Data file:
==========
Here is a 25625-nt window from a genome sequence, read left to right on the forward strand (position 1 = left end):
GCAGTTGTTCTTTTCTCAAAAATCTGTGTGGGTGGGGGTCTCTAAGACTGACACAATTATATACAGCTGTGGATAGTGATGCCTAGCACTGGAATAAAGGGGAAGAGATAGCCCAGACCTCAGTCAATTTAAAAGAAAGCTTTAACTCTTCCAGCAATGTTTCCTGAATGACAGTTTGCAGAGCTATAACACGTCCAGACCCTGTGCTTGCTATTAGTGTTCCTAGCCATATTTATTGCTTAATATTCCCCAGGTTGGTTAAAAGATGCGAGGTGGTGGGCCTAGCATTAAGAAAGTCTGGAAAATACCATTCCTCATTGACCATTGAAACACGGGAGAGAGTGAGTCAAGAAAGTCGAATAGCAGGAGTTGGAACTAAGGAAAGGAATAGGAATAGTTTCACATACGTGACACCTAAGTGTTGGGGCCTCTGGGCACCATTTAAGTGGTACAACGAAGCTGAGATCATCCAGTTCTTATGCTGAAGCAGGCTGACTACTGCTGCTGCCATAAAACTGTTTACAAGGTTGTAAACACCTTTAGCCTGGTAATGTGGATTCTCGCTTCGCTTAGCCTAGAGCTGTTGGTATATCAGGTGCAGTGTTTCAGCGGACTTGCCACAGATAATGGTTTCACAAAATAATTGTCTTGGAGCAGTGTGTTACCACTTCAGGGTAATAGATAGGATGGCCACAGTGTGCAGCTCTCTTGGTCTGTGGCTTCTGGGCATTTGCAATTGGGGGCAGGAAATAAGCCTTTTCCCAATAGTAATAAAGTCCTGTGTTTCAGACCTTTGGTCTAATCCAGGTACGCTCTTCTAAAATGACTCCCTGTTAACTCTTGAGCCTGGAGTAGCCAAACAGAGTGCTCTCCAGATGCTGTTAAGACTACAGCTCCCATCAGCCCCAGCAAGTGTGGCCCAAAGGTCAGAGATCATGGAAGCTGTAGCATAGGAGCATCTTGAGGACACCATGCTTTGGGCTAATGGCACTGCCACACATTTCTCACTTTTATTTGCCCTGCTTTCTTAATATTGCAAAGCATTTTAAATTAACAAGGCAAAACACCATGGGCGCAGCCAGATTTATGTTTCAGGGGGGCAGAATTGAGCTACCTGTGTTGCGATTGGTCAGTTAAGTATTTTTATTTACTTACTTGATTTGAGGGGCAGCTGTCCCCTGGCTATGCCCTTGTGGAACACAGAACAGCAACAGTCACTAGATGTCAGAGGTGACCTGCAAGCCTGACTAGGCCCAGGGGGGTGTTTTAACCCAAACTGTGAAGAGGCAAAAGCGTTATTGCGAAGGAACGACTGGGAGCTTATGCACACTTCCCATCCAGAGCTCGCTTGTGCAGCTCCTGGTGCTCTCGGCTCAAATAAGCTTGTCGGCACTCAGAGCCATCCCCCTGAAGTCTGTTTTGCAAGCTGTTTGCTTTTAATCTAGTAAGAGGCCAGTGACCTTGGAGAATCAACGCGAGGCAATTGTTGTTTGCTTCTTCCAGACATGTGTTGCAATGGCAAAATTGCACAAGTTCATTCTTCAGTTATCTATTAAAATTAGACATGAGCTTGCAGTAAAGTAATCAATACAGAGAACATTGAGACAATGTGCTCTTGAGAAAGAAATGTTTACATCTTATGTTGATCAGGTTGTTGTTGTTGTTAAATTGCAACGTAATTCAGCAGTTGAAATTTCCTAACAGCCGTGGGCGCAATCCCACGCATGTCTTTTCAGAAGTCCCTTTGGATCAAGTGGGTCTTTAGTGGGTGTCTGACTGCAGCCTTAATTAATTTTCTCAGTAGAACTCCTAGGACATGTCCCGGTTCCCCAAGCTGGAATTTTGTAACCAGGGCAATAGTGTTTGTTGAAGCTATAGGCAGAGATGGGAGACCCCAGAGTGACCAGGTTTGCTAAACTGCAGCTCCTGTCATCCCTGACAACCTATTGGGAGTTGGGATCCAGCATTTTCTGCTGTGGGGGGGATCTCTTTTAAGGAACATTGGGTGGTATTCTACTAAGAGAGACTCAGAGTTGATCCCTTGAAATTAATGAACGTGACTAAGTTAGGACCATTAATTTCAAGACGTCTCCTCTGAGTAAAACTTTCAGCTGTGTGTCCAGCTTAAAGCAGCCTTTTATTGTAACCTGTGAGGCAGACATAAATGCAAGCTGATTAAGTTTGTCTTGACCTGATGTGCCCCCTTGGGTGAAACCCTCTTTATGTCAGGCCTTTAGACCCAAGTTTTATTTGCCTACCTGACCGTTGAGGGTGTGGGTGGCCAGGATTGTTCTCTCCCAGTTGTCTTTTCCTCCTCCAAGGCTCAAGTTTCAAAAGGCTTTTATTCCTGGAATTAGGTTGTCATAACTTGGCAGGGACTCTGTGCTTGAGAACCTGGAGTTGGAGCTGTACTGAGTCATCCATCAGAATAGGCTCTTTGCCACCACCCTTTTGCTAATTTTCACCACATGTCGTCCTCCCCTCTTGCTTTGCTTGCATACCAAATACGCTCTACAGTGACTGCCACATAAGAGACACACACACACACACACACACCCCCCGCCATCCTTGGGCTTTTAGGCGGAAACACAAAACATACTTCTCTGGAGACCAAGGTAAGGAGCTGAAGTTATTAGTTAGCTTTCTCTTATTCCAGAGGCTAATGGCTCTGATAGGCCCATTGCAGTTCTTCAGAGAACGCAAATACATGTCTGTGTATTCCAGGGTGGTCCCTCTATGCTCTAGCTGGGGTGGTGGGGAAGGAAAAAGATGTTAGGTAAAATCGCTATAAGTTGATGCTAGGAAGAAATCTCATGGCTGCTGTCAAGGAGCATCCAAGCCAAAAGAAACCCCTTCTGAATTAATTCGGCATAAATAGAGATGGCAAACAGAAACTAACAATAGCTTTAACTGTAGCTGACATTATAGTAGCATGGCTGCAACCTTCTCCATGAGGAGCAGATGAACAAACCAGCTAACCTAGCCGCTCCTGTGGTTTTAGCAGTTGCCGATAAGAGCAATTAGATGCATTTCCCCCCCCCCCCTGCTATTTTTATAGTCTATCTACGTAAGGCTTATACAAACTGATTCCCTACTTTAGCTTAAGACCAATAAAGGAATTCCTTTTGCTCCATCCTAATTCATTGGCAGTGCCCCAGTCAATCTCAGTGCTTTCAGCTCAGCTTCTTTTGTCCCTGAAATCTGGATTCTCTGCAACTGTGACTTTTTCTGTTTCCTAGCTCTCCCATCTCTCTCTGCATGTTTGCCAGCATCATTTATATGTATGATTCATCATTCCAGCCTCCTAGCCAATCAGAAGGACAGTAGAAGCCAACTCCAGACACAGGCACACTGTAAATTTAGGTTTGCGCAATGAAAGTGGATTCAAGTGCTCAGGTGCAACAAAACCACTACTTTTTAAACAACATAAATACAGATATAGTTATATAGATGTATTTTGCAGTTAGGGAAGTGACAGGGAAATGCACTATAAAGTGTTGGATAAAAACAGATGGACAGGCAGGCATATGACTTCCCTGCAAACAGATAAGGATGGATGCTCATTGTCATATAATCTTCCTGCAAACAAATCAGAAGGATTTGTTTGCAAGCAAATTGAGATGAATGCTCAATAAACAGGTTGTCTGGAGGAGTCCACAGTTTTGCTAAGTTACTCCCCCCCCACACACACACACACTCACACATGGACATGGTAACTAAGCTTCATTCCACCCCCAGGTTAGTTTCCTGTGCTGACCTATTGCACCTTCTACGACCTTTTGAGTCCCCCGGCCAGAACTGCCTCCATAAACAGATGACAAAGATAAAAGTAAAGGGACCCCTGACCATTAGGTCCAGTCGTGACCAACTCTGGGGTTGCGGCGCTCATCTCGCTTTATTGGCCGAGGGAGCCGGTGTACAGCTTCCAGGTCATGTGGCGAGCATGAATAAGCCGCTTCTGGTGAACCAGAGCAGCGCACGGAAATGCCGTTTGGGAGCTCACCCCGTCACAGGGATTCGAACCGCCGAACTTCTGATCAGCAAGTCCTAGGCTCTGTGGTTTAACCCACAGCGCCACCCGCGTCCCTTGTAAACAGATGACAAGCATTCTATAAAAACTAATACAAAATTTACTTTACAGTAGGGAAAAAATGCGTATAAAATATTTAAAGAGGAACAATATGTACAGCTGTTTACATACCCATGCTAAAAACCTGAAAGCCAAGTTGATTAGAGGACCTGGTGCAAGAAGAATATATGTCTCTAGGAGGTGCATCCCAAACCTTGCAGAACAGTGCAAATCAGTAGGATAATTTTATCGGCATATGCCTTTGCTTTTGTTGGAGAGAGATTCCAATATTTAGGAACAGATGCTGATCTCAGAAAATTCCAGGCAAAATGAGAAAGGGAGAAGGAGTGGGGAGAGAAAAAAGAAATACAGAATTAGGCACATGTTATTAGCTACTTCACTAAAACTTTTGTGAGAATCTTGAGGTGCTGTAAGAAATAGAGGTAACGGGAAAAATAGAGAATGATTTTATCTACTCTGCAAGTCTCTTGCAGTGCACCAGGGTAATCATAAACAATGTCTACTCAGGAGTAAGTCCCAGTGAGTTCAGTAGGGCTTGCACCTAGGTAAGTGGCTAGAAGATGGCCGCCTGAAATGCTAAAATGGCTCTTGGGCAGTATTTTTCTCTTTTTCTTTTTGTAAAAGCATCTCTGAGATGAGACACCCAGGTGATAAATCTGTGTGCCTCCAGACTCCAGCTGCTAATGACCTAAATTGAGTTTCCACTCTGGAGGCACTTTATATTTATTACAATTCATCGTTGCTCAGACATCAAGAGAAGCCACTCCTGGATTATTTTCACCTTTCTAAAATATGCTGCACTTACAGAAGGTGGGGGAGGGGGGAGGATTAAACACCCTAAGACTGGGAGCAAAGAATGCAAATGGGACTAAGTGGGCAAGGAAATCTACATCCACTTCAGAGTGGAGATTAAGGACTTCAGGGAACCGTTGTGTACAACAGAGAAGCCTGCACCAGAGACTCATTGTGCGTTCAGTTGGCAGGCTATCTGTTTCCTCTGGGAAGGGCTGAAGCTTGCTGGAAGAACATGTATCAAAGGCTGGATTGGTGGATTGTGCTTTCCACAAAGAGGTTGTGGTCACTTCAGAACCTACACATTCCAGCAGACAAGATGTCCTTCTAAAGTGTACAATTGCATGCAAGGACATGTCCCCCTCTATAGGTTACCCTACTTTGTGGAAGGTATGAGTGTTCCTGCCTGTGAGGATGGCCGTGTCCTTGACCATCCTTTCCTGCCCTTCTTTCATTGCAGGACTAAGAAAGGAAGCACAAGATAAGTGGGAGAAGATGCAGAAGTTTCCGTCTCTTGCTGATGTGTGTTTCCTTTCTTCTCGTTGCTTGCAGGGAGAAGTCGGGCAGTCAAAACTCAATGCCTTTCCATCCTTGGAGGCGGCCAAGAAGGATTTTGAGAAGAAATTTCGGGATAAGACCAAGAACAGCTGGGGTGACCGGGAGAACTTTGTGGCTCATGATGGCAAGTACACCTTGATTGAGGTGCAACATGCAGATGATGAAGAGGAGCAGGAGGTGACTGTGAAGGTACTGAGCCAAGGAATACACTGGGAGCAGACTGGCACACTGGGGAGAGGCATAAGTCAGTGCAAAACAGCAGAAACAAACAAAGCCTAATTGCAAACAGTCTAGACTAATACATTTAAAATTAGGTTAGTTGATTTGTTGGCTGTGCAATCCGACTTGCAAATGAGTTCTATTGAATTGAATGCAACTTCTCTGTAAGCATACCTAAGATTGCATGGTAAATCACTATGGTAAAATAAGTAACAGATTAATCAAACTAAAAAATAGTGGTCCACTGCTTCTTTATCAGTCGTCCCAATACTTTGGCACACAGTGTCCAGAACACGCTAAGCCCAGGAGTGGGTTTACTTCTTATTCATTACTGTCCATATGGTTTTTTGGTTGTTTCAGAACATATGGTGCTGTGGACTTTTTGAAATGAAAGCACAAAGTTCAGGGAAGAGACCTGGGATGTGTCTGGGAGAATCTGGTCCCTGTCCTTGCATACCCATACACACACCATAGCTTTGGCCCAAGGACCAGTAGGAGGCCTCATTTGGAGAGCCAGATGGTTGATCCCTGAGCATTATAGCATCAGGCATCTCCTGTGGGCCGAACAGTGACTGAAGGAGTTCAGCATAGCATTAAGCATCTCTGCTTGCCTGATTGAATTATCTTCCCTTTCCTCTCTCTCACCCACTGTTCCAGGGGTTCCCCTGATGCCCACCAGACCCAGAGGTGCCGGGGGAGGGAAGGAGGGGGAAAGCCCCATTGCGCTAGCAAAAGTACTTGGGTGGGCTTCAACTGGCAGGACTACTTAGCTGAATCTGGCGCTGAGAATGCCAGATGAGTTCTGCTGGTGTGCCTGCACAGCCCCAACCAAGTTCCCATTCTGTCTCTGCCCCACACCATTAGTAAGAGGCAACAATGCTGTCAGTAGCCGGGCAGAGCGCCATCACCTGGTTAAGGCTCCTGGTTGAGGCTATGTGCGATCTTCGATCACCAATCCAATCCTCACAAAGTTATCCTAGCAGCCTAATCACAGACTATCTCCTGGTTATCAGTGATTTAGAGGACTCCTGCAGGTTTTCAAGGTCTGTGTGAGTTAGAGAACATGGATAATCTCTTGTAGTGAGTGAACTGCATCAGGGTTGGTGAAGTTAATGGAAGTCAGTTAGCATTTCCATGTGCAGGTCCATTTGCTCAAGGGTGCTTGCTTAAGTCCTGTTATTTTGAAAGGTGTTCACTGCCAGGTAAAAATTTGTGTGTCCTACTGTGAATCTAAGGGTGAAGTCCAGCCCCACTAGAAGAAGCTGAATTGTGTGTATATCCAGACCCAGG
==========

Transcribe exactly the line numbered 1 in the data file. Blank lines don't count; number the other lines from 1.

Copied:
Here is a 25625-nt window from a genome sequence, read left to right on the forward strand (position 1 = left end):